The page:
Andrew Beattie reviews Terry Pratchett’s Nation, which was shown at Fact earlier this month.
I am well aware of Sir Terry Pratchett’s Work. At any given moment my Dad is likely to recite lines of conversation from some of Discworld’s finest and not so fine characters chuckling to himself and leaving me with a brief insight into the undoubted kooky genius of Sir Terry.
I have often contemplated reaching into the shelf in my Dad’s office and plucking out one of Sir Terry’s novels from behind the various Discworld collectables gathered over the years but I have always stopped short, he’d immediately notice it missing for a start.
I can be forgiven then for expecting some first rate wizardry yesterday from the NT Live production of Nation screened at FACT, live theatre broadcast to a handful of Cinemas nationwide. I was of course, so very wrong.
Nation, set in a parallel universe in 1860, is the story of the bringing together of two teenagers, Mau and Daphne, after a Tsunami destroys Mau’s island and Daphne’s boat, stranding them together, along with Daphne’s talking parrot, on a small South-Pacific Island. The play follows the characters as they seek to rebuild the Nation along with other stranded refugees that have landed from neighbouring islands seeking help and all their trials and tribulations along the way.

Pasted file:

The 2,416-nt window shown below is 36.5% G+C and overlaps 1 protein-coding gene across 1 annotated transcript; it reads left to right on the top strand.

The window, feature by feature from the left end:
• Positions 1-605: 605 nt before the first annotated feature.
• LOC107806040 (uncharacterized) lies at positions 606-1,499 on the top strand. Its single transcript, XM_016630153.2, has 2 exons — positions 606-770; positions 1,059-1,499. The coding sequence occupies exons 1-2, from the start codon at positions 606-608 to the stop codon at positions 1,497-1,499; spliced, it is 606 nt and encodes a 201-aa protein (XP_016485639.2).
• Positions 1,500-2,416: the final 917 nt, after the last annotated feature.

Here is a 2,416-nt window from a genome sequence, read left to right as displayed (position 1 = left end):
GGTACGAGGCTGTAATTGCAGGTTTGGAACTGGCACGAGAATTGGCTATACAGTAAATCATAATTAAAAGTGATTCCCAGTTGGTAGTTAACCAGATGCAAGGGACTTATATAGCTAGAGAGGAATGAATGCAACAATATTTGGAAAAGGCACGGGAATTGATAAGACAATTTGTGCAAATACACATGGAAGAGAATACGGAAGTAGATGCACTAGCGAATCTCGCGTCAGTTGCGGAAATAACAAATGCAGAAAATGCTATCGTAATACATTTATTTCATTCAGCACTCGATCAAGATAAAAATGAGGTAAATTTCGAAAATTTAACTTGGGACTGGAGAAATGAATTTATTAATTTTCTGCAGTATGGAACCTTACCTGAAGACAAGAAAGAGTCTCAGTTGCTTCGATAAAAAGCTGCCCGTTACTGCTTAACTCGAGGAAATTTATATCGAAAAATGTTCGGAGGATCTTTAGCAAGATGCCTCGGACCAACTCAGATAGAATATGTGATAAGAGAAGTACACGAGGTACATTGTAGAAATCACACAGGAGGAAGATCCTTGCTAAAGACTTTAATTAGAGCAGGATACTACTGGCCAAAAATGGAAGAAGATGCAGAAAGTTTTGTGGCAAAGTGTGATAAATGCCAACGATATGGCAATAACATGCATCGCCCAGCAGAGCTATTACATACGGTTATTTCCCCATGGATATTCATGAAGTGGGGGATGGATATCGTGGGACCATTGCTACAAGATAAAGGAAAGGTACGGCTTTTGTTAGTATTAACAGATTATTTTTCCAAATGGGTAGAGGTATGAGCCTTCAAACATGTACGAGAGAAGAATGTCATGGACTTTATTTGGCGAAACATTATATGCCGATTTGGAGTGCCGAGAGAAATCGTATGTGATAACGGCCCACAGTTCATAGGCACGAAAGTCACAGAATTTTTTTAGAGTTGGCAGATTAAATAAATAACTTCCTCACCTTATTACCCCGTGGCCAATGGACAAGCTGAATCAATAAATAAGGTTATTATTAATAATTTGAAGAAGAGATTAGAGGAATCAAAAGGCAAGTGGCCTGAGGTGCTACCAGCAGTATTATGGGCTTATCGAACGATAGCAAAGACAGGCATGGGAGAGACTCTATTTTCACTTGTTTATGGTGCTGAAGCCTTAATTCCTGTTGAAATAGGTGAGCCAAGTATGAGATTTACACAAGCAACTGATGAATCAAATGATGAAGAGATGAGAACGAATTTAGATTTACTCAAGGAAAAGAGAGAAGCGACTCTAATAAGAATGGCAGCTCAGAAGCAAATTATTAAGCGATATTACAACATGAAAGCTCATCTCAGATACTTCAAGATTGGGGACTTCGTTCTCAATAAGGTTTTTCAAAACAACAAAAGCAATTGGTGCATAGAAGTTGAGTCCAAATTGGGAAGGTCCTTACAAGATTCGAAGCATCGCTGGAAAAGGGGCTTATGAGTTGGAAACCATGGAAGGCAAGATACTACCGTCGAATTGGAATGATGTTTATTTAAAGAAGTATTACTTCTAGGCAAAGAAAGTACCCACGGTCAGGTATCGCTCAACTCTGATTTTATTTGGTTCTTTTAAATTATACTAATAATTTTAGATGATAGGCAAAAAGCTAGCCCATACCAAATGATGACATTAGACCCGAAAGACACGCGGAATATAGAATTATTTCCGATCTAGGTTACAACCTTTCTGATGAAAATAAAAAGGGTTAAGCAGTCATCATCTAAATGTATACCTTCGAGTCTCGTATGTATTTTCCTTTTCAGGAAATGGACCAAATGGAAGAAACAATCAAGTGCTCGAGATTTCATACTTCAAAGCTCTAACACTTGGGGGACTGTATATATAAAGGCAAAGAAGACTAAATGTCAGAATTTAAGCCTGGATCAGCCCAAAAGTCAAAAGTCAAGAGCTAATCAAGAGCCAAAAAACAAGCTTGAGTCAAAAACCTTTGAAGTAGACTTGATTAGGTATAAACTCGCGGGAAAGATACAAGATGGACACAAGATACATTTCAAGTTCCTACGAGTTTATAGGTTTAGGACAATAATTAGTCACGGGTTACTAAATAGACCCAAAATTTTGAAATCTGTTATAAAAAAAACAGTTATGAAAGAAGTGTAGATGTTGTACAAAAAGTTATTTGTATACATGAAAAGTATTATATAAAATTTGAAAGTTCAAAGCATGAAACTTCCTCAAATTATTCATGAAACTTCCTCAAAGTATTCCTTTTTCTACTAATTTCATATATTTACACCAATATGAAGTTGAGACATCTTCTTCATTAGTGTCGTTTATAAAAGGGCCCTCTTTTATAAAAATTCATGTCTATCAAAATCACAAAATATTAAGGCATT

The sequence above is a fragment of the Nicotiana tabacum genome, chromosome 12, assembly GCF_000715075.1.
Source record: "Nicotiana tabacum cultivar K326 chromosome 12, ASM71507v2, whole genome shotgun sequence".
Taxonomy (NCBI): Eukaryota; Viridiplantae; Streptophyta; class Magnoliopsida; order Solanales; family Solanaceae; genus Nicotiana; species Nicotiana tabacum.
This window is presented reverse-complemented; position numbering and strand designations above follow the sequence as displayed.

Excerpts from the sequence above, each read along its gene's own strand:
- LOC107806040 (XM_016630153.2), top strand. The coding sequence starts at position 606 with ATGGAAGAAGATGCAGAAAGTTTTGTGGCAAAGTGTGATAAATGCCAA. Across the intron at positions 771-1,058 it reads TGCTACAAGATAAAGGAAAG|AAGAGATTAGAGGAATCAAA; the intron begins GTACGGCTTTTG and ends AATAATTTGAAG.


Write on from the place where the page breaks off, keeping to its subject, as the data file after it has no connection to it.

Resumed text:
Within minutes of his arrival on stage, the talking Parrott had me in stitches with its shouts of “Arse” and “boobs” and before I had time to fully prepare myself we had romped into Song and Dance routines that had me tapping my feet and dreaming of long white beaches and nights spent under a palm tree looking at the stars. I was hugely entertained and hooked on the story unfolding seamlessly before me.
The cast was excellent throughout and the initial misunderstandings of Mao and Daphne, played by Gary Carr and Emily Taaffe, were both touching and hilarious. The supporting cast can also be proud of a good day’s work particularly the baddie Mr Cox, played by Paul Chahidi, who turned out be a right bastard and of course the excellent aforementioned talking parrott Milton, played by Jason Thorpe.
The highlights of the performance for me were the extraordinarily vivid underwater scenes, excellent lighting and vivid backdrops creating a mystical underwater world, and the puppets, the repulsive feasting grandfather birds and a large two man beer drinking pig.
As a result of a most enjoyable afternoon spent watching what turned out to be a fantastic NT Live Production and after a fleeting glimpse into the mind of Sir Terry I’ll be going now to raid the fabled bookshelves so that I can return, for a few hours at least, to the Nation.
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